YES! When we're stressed, when we're anxious, when we're angry AND in fact EVERY day. Let me explain....
Our brain is hard wired to protect and survive; a small primitive but powerful part of our brain, the amygdala, is constantly alert for signals of danger. It's the part of our brain which kick starts the "Fight/Flight/Freeze" survival response. It works amazingly!! And the physiological process occurring in the survival response is truly incredible! Unfortunately the amygdala, whilst it's looking out for us, is not a rational part of our brain and can kick off in a split second when it interprets threat. Unfortunately the "threat" may not actually be a "life or death" threat but our body is motivated, infact propelled, into responding at its optimum performance. Great when we find ourselves being attacked by a dangerous animal (hmm I'm encountering tigers all the time!!) and when we need to be functioning at our optimum for a deadline or an exam but not so great when its triggered constantly by everyday stressors. The stress response constantly "kicking off" has a negative effect on our physical health - it's exhausting for one! It impacts our immune system, our digestive system, our cardiovascular system. After all its purpose is to ensure immediate safety, here and now, not for the long term. So when the instinctive brain perceives a "life or death" scenario (that isn't always "life or death"!!) then at that moment, fighting disease, replenishing skin cells, digesting food effectively is not a priority.
is interpreted by the brain that we're not safe. In time we end up being unwell, with more colds, with reflux and indigestion, with high blood pressure and with stress accumulating it can also lead to depression and anxiety.
There's lots of ways to relax and release yourself from the survival / stress response. For instance Yoga, Tai Chi, Mindful meditation, progressive muscle relaxation, massage, breathing exercises.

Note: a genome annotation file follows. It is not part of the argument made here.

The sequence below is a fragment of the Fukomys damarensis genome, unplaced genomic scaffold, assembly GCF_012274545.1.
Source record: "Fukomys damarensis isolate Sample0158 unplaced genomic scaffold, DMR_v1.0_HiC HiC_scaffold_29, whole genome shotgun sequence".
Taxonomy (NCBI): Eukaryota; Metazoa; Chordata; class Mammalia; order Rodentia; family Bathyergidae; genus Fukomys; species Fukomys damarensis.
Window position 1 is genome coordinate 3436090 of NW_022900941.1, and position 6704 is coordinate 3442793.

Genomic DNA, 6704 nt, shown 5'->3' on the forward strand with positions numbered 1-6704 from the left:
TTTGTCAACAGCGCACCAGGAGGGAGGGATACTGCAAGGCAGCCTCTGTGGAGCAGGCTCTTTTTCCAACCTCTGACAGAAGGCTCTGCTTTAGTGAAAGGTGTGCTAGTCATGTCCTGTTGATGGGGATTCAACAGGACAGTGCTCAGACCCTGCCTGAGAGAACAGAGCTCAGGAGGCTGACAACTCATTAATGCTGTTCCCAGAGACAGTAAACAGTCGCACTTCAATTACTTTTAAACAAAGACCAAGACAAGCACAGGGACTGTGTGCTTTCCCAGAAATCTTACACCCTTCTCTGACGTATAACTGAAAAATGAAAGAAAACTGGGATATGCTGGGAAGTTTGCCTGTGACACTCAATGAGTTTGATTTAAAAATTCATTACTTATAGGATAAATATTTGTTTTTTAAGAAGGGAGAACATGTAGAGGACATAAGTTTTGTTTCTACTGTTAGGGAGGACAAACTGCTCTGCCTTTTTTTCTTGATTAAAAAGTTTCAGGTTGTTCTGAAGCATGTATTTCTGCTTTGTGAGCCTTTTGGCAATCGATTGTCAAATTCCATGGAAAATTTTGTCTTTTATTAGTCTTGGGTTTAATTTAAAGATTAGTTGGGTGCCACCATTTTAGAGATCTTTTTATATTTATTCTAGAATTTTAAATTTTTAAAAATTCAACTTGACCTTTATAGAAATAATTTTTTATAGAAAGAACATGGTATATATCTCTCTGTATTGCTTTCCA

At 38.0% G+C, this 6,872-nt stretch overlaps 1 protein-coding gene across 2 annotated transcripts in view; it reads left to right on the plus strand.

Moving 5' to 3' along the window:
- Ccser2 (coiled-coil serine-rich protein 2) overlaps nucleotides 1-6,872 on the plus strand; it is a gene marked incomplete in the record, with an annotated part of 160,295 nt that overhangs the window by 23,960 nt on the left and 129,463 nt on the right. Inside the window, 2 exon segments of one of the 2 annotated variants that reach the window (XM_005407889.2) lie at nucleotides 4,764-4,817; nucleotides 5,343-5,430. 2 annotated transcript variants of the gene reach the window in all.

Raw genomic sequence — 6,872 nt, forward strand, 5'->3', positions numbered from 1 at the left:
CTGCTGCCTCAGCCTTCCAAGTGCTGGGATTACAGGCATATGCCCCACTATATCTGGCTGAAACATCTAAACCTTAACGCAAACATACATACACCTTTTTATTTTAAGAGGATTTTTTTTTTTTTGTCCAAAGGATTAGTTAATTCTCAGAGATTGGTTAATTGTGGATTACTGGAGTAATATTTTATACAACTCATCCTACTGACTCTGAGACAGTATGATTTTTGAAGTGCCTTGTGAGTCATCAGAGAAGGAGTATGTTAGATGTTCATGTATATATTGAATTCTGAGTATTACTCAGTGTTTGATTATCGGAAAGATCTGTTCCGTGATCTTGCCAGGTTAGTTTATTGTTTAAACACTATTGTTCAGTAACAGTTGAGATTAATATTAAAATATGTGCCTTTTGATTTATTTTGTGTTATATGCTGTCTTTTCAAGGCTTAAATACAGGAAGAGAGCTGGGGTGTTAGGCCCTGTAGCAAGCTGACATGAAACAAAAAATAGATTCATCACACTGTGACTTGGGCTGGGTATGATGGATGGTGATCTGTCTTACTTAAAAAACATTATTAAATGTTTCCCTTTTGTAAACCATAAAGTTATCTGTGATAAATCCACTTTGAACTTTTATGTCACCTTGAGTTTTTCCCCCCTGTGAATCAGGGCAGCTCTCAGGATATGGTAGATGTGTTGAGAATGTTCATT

Deep breathing, often referred to as diaphragmatic breathing allows us to take a full natural breath, optimising oxygen exchange. By deliberately activating a healthy diaphragmatic breath it indicates to our brain that we are in a relaxed peaceful state to heal, to digest, replenish skin cells, fight infection and helps to lower blood pressure..... it helps us relax and can help us manage stressful and anxiety provoking situations.
So we can use this type of breathing in stressful situations, for instance, I still use breathing exercises to "breath through" my dentist appointment if I have to have work done! Focusing on the breath can help manage pain; its not a case of simply "distracting" yourself with breathing but allowing yourself to "breath through" the pain - its no surprise that mothers have been taught breathing exercises to help in labour (note: no one said a breathing exercise made labour pain free mind!) Recently I fell and hurt my back and whilst doing yoga the other day my back went into an excrutiating spasm but focussing on the breath got me through it.
already snapped the boss's head off! Taking a moment every now and then to just regulate our breathing can help us keep on top of things, to let go of building tension and possibly even to help us stay physically healthy too.
When I was first taught to do diaphragmatic breathing I was told to put one hand on my chest and one on my stomach and to make sure that as I took a breath in to watch my stomach rise and as I took a breath out watch my stomach fall...... well that's certainly what it should look like but try making yourself do that! How un-natural can breathing naturally feel?!!! You can use "7/11" breathing or a "breathing square" - what ever works for you but why not...
Try this instead...
TOP TIP: If you're angry breathing exercises can help too but avoid starting by taking a deep breath in, instead, take a breath out, blow out (make sure the balloon is empty before gently inflating it again! And aim to focus on calm breath) The reason for this is when we're angry a deep breath in can energise us into acting and that isn't always helpful when we might be better helped by taking a step back and thinking before acting!
New Year and many people are thinking about how to “improve themselves”, whether its “dry January” or starting a new exercise regime or eating plan. New Year resolutions are generally made to better ourselves or our situation….. Mine, if you’re interested, is to keep up my mindfulness meditation and to practice gratitude daily….. well actually that isn’t really a “New Year” resolution, just a resolution that I still need to keep reminding myself in a compassionate and encouraging way, until it becomes a good-enough-habit, that it’s an old habit!
Whenever you decide to make change, New Year or mid-year, it takes some effort, it doesn’t just happen! Its far easier to keep treading the path you know well and forgetting there’s an alternative route!